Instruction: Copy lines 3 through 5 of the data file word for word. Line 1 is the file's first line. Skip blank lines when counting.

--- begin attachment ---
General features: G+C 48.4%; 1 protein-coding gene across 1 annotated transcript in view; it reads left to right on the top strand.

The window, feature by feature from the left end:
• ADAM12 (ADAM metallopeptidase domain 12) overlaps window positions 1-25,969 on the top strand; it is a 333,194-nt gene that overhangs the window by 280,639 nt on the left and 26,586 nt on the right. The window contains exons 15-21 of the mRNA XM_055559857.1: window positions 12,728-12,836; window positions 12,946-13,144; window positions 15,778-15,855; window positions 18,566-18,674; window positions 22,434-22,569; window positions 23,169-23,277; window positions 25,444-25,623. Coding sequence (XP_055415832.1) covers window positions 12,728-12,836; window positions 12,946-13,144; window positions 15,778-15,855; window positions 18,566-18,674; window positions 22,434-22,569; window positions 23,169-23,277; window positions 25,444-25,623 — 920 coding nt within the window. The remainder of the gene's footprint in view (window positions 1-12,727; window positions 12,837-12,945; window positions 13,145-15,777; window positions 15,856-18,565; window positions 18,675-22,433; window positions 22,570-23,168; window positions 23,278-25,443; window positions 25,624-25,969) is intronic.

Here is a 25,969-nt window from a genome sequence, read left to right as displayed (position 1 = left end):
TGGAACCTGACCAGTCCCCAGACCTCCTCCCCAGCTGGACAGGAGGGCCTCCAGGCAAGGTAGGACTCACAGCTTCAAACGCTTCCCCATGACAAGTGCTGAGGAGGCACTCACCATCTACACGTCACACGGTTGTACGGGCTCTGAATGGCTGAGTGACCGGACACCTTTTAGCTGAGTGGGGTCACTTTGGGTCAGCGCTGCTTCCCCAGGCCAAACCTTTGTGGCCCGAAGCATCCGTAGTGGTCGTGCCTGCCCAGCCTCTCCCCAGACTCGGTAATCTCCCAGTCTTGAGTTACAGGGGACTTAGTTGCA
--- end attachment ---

• ADAM12 (ADAM metallopeptidase domain 12) overlaps window positions 1-25,969 on the top strand; it is a 333,194-nt gene that overhangs the window by 280,639 nt on the left and 26,586 nt on the right. The window contains exons 15-21 of the mRNA XM_055559857.1: window positions 12,728-12,836; window positions 12,946-13,144; window positions 15,778-15,855; window positions 18,566-18,674; window positions 22,434-22,569; window positions 23,169-23,277; window positions 25,444-25,623. Coding sequence (XP_055415832.1) covers window positions 12,728-12,836; window positions 12,946-13,144; window positions 15,778-15,855; window positions 18,566-18,674; window positions 22,434-22,569; window positions 23,169-23,277; window positions 25,444-25,623 — 920 coding nt within the window. The remainder of the gene's footprint in view (window positions 1-12,727; window positions 12,837-12,945; window positions 13,145-15,777; window positions 15,856-18,565; window positions 18,675-22,433; window positions 22,570-23,168; window positions 23,278-25,443; window positions 25,624-25,969) is intronic.

Here is a 25,969-nt window from a genome sequence, read left to right as displayed (position 1 = left end):
TGGAACCTGACCAGTCCCCAGACCTCCTCCCCAGCTGGACAGGAGGGCCTCCAGGCAAGGTAGGACTCACAGCTTCAAACGCTTCCCCATGACAAGTGCTGAGGAGGCACTCACCATCTACACGTCACACGGTTGTACGGGCTCTGAATGGCTGAGTGACCGGACACCTTTTAGCTGAGTGGGGTCACTTTGGGTCAGCGCTGCTTCCCCAGGCCAAACCTTTGTGGCCCGAAGCATCCGTAGTGGTCGTGCCTGCCCAGCCTCTCCCCAGACTCGGTAATCTCCCAGTCTTGAGTTACAGGGGACTTAGTTGCA